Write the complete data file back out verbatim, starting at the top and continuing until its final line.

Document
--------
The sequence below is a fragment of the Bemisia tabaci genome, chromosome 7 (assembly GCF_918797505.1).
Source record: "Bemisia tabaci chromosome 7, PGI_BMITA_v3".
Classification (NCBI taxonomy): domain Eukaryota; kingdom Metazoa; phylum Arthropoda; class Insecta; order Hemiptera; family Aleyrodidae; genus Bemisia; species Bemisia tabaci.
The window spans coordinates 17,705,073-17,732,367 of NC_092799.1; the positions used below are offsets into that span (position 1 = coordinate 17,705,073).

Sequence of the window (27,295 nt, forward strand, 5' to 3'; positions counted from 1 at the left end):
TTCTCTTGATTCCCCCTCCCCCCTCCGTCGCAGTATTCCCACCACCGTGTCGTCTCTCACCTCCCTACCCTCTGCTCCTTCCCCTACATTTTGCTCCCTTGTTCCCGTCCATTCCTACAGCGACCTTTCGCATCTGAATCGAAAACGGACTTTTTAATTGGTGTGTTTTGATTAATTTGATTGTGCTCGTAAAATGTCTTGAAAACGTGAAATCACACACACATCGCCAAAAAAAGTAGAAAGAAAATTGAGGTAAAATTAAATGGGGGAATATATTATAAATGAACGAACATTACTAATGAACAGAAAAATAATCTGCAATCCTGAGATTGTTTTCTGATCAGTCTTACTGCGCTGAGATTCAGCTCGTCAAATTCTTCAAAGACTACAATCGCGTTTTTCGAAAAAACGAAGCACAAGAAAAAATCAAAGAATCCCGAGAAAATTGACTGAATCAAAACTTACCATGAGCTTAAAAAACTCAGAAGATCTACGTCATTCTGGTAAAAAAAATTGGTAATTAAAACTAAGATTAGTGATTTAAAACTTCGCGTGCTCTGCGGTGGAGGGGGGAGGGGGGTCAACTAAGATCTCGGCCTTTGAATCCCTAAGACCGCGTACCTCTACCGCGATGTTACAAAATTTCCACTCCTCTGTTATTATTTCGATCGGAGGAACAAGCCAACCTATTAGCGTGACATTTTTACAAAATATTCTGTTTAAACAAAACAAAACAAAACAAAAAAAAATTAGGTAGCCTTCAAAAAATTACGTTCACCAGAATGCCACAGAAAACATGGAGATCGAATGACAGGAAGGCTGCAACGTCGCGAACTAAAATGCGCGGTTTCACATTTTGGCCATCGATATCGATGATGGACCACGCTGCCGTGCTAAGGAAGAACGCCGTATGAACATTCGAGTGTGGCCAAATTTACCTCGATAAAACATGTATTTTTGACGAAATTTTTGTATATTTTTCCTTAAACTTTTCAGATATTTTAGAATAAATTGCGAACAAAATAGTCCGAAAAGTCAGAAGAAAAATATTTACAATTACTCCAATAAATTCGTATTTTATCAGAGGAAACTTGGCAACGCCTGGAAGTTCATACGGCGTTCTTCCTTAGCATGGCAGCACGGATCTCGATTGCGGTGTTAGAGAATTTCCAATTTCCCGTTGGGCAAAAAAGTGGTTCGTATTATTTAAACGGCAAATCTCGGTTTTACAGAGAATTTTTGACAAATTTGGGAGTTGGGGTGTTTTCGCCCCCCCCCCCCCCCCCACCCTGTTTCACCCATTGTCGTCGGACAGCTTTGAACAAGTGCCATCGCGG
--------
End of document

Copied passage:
The sequence below is a fragment of the Bemisia tabaci genome, chromosome 7 (assembly GCF_918797505.1).
Source record: "Bemisia tabaci chromosome 7, PGI_BMITA_v3".
Classification (NCBI taxonomy): domain Eukaryota; kingdom Metazoa; phylum Arthropoda; class Insecta; order Hemiptera; family Aleyrodidae; genus Bemisia; species Bemisia tabaci.
The window spans coordinates 17,705,073-17,732,367 of NC_092799.1; the positions used below are offsets into that span (position 1 = coordinate 17,705,073).

Sequence of the window (27,295 nt, forward strand, 5' to 3'; positions counted from 1 at the left end):
TTCTCTTGATTCCCCCTCCCCCCTCCGTCGCAGTATTCCCACCACCGTGTCGTCTCTCACCTCCCTACCCTCTGCTCCTTCCCCTACATTTTGCTCCCTTGTTCCCGTCCATTCCTACAGCGACCTTTCGCATCTGAATCGAAAACGGACTTTTTAATTGGTGTGTTTTGATTAATTTGATTGTGCTCGTAAAATGTCTTGAAAACGTGAAATCACACACACATCGCCAAAAAAAGTAGAAAGAAAATTGAGGTAAAATTAAATGGGGGAATATATTATAAATGAACGAACATTACTAATGAACAGAAAAATAATCTGCAATCCTGAGATTGTTTTCTGATCAGTCTTACTGCGCTGAGATTCAGCTCGTCAAATTCTTCAAAGACTACAATCGCGTTTTTCGAAAAAACGAAGCACAAGAAAAAATCAAAGAATCCCGAGAAAATTGACTGAATCAAAACTTACCATGAGCTTAAAAAACTCAGAAGATCTACGTCATTCTGGTAAAAAAAATTGGTAATTAAAACTAAGATTAGTGATTTAAAACTTCGCGTGCTCTGCGGTGGAGGGGGGAGGGGGGTCAACTAAGATCTCGGCCTTTGAATCCCTAAGACCGCGTACCTCTACCGCGATGTTACAAAATTTCCACTCCTCTGTTATTATTTCGATCGGAGGAACAAGCCAACCTATTAGCGTGACATTTTTACAAAATATTCTGTTTAAACAAAACAAAACAAAACAAAAAAAAATTAGGTAGCCTTCAAAAAATTACGTTCACCAGAATGCCACAGAAAACATGGAGATCGAATGACAGGAAGGCTGCAACGTCGCGAACTAAAATGCGCGGTTTCACATTTTGGCCATCGATATCGATGATGGACCACGCTGCCGTGCTAAGGAAGAACGCCGTATGAACATTCGAGTGTGGCCAAATTTACCTCGATAAAACATGTATTTTTGACGAAATTTTTGTATATTTTTCCTTAAACTTTTCAGATATTTTAGAATAAATTGCGAACAAAATAGTCCGAAAAGTCAGAAGAAAAATATTTACAATTACTCCAATAAATTCGTATTTTATCAGAGGAAACTTGGCAACGCCTGGAAGTTCATACGGCGTTCTTCCTTAGCATGGCAGCACGGATCTCGATTGCGGTGTTAGAGAATTTCCAATTTCCCGTTGGGCAAAAAAGTGGTTCGTATTATTTAAACGGCAAATCTCGGTTTTACAGAGAATTTTTGACAAATTTGGGAGTTGGGGTGTTTTCGCCCCCCCCCCCCCCCCCACCCTGTTTCACCCATTGTCGTCGGACAGCTTTGAACAAGTGCCATCGCGG